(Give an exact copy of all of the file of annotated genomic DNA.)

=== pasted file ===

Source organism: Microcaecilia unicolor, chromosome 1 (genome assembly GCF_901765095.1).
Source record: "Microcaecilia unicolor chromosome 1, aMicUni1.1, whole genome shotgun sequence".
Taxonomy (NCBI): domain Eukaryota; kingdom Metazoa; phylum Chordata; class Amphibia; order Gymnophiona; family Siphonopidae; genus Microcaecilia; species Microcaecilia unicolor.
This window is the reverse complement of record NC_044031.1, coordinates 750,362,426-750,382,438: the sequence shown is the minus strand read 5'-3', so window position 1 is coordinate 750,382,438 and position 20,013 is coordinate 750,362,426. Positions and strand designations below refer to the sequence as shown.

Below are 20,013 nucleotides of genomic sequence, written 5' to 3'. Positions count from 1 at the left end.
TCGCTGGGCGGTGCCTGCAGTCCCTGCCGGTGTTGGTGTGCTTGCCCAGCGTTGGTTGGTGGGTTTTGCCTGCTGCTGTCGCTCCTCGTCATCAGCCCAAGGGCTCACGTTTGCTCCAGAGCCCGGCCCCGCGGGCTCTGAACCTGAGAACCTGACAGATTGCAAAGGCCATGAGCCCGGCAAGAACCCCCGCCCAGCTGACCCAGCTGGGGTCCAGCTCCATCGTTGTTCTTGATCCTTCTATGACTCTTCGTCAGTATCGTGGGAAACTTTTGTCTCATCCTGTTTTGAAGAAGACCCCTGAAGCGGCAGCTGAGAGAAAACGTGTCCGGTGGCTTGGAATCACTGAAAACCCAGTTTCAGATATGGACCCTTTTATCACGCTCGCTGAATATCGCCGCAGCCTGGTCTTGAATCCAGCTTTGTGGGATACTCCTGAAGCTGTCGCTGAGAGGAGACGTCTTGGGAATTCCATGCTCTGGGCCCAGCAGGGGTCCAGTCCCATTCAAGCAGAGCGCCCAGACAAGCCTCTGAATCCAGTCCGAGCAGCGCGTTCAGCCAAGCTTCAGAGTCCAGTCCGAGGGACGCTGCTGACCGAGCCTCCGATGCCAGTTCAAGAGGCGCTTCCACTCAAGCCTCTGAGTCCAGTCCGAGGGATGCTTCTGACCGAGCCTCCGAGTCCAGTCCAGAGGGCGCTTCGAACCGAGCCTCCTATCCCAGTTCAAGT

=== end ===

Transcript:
Source organism: Microcaecilia unicolor, chromosome 1 (genome assembly GCF_901765095.1).
Source record: "Microcaecilia unicolor chromosome 1, aMicUni1.1, whole genome shotgun sequence".
Taxonomy (NCBI): domain Eukaryota; kingdom Metazoa; phylum Chordata; class Amphibia; order Gymnophiona; family Siphonopidae; genus Microcaecilia; species Microcaecilia unicolor.
This window is the reverse complement of record NC_044031.1, coordinates 750,362,426-750,382,438: the sequence shown is the minus strand read 5'-3', so window position 1 is coordinate 750,382,438 and position 20,013 is coordinate 750,362,426. Positions and strand designations below refer to the sequence as shown.

Below are 20,013 nucleotides of genomic sequence, written 5' to 3'. Positions count from 1 at the left end.
TCGCTGGGCGGTGCCTGCAGTCCCTGCCGGTGTTGGTGTGCTTGCCCAGCGTTGGTTGGTGGGTTTTGCCTGCTGCTGTCGCTCCTCGTCATCAGCCCAAGGGCTCACGTTTGCTCCAGAGCCCGGCCCCGCGGGCTCTGAACCTGAGAACCTGACAGATTGCAAAGGCCATGAGCCCGGCAAGAACCCCCGCCCAGCTGACCCAGCTGGGGTCCAGCTCCATCGTTGTTCTTGATCCTTCTATGACTCTTCGTCAGTATCGTGGGAAACTTTTGTCTCATCCTGTTTTGAAGAAGACCCCTGAAGCGGCAGCTGAGAGAAAACGTGTCCGGTGGCTTGGAATCACTGAAAACCCAGTTTCAGATATGGACCCTTTTATCACGCTCGCTGAATATCGCCGCAGCCTGGTCTTGAATCCAGCTTTGTGGGATACTCCTGAAGCTGTCGCTGAGAGGAGACGTCTTGGGAATTCCATGCTCTGGGCCCAGCAGGGGTCCAGTCCCATTCAAGCAGAGCGCCCAGACAAGCCTCTGAATCCAGTCCGAGCAGCGCGTTCAGCCAAGCTTCAGAGTCCAGTCCGAGGGACGCTGCTGACCGAGCCTCCGATGCCAGTTCAAGAGGCGCTTCCACTCAAGCCTCTGAGTCCAGTCCGAGGGATGCTTCTGACCGAGCCTCCGAGTCCAGTCCAGAGGGCGCTTCGAACCGAGCCTCCTATCCCAGTTCAAGT